Krafcisin touched by Dean Smith's final gesture
Steve Krafcisin knew what was inside the envelope before he opened it Friday.
But it was still hard for him to rip it open and read the letter inside.
"I didn't cry," Krafcisin said. "But yes, it was emotional."
Krafcisin, the women's basketball coach at Des Moines Area Community College in Boone, was one of 180 former North Carolina lettermen who received letters from the trust of their Hall of Fame coach Dean Smith, who passed away Feb. 7.
Smith had ordered that after his passing, each player who lettered for him would receive a $200 check. The letter included a message from Smith that read, "Enjoy a dinner out, compliments of Coach Dean Smith."
Krafcisin played just one season for Smith, in 1976-77, before transferring to Iowa. But he has fond memories of his time in Chapel Hill. He credits Smith for helping shape his life. And Smith never forgot him.
"For Coach Smith to do this is definitely in character," Krafcisin said. "Because he was always about us."
Even after Krafcisin left the program, Smith kept in contact. He sent a North Carolina basketball media guide to every one of his former players each season, with a hand-written note.
"He'd always say, 'Say hello to your mom and aunt and brother Jack,' " Krafcisin said.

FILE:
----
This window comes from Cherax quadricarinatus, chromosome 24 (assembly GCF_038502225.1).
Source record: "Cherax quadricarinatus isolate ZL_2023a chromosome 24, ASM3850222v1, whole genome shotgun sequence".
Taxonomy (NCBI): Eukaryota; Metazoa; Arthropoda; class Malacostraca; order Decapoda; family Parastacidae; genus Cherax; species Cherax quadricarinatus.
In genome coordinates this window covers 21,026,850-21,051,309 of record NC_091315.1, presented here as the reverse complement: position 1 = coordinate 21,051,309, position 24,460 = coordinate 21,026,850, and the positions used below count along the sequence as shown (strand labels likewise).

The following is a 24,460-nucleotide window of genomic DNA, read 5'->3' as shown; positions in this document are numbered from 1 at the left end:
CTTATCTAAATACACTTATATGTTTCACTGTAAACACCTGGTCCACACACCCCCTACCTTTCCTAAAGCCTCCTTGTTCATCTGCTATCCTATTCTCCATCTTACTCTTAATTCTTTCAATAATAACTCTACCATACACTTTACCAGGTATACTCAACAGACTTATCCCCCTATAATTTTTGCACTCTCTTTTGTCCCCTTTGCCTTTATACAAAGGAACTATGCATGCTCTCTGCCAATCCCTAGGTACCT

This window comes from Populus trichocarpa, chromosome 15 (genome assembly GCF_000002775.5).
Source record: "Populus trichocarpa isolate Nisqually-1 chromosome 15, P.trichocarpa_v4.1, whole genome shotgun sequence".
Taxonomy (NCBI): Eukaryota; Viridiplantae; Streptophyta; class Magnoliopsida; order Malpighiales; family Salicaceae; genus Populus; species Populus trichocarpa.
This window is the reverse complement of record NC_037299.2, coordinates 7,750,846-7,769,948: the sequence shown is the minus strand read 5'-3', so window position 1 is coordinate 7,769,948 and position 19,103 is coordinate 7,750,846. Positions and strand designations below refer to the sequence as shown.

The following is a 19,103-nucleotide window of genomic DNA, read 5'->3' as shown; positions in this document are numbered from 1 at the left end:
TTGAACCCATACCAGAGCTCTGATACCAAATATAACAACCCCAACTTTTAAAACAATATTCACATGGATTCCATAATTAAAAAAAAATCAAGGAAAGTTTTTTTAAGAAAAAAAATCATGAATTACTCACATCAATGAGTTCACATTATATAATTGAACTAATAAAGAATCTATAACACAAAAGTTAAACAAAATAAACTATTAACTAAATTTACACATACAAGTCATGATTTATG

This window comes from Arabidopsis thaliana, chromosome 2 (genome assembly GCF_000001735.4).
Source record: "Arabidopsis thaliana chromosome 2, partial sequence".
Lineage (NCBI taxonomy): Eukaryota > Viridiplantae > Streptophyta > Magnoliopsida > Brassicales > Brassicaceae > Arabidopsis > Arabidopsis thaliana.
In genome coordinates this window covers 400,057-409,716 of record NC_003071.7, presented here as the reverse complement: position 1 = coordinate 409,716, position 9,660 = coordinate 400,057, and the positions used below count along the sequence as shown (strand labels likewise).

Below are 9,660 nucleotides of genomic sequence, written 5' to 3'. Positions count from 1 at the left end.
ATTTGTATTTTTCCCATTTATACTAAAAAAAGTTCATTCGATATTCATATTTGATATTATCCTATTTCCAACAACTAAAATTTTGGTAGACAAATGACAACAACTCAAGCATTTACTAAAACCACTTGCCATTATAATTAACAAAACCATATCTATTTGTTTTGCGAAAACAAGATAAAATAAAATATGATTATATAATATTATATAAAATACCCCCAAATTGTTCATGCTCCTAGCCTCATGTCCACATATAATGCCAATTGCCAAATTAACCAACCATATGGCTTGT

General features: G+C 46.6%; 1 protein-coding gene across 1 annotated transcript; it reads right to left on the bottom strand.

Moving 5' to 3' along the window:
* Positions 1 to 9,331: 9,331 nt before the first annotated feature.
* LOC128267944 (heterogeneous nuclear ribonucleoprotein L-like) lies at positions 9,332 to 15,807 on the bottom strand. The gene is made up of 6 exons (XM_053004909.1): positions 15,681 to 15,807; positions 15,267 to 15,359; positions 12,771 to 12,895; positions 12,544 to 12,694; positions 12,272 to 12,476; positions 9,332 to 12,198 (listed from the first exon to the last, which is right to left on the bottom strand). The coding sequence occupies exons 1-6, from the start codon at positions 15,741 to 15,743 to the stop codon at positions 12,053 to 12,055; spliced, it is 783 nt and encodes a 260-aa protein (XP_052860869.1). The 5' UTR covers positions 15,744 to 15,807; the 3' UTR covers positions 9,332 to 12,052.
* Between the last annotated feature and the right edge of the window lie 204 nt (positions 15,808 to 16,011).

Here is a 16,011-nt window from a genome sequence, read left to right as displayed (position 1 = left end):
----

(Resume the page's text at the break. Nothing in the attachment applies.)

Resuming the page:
Smith suffered from Alzheimer's Disease, which is hard for Krafcisin to accept. Smith's sharp memory is a trait Krafcisin admired.
"He could tell a manager from 30 years ago what his girlfriend's name was, what he liked to eat, the name of his mom and dad," Krafcisin said.
Just like the day he heard of Smith's passing, Friday brought Krafcisin's time at North Carolina back into focus.
"I had a great flood of memories from my time there," he said.
Krafcisin isn't sure what he'll do with the $200. He thought about donating it to a charity in Smith's name. He thought about taking his team out for pizza, or taking his wife and three children out to dinner.
"I want to honor what he asked," Krafcisin said. "I know this: I'm going to keep the letter forever, and frame it. It's just a way cool thing."